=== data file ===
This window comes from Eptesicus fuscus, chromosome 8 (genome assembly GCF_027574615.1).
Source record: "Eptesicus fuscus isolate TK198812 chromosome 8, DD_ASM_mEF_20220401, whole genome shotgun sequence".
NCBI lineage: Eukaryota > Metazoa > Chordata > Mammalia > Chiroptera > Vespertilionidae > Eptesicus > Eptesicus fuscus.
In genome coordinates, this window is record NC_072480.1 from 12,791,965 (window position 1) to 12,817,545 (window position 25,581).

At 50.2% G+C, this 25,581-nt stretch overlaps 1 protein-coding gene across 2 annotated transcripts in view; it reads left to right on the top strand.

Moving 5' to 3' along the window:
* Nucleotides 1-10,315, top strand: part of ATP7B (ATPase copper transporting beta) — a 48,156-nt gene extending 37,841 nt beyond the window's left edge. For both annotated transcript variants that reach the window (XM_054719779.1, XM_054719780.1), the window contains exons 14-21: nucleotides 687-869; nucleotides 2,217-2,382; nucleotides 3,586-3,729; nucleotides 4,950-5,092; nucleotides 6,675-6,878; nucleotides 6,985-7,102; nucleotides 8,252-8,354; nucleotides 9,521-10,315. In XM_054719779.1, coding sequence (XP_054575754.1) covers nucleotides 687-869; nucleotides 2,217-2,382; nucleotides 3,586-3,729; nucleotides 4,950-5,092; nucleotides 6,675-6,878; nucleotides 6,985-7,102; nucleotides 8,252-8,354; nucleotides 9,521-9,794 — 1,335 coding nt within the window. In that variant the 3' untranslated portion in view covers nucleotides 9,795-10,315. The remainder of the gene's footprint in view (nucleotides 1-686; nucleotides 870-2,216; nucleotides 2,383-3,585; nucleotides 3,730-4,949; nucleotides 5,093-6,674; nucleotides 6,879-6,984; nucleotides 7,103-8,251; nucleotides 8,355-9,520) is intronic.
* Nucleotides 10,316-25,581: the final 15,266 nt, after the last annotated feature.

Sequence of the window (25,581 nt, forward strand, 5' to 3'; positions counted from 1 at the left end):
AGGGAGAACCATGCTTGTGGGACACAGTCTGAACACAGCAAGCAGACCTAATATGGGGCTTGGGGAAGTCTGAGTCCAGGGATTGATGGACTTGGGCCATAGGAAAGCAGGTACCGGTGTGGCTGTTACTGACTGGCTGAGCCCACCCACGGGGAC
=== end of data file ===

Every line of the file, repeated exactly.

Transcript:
This window comes from Eptesicus fuscus, chromosome 8 (genome assembly GCF_027574615.1).
Source record: "Eptesicus fuscus isolate TK198812 chromosome 8, DD_ASM_mEF_20220401, whole genome shotgun sequence".
NCBI lineage: Eukaryota > Metazoa > Chordata > Mammalia > Chiroptera > Vespertilionidae > Eptesicus > Eptesicus fuscus.
In genome coordinates, this window is record NC_072480.1 from 12,791,965 (window position 1) to 12,817,545 (window position 25,581).

At 50.2% G+C, this 25,581-nt stretch overlaps 1 protein-coding gene across 2 annotated transcripts in view; it reads left to right on the top strand.

Moving 5' to 3' along the window:
* Nucleotides 1-10,315, top strand: part of ATP7B (ATPase copper transporting beta) — a 48,156-nt gene extending 37,841 nt beyond the window's left edge. For both annotated transcript variants that reach the window (XM_054719779.1, XM_054719780.1), the window contains exons 14-21: nucleotides 687-869; nucleotides 2,217-2,382; nucleotides 3,586-3,729; nucleotides 4,950-5,092; nucleotides 6,675-6,878; nucleotides 6,985-7,102; nucleotides 8,252-8,354; nucleotides 9,521-10,315. In XM_054719779.1, coding sequence (XP_054575754.1) covers nucleotides 687-869; nucleotides 2,217-2,382; nucleotides 3,586-3,729; nucleotides 4,950-5,092; nucleotides 6,675-6,878; nucleotides 6,985-7,102; nucleotides 8,252-8,354; nucleotides 9,521-9,794 — 1,335 coding nt within the window. In that variant the 3' untranslated portion in view covers nucleotides 9,795-10,315. The remainder of the gene's footprint in view (nucleotides 1-686; nucleotides 870-2,216; nucleotides 2,383-3,585; nucleotides 3,730-4,949; nucleotides 5,093-6,674; nucleotides 6,879-6,984; nucleotides 7,103-8,251; nucleotides 8,355-9,520) is intronic.
* Nucleotides 10,316-25,581: the final 15,266 nt, after the last annotated feature.

Sequence of the window (25,581 nt, forward strand, 5' to 3'; positions counted from 1 at the left end):
AGGGAGAACCATGCTTGTGGGACACAGTCTGAACACAGCAAGCAGACCTAATATGGGGCTTGGGGAAGTCTGAGTCCAGGGATTGATGGACTTGGGCCATAGGAAAGCAGGTACCGGTGTGGCTGTTACTGACTGGCTGAGCCCACCCACGGGGAC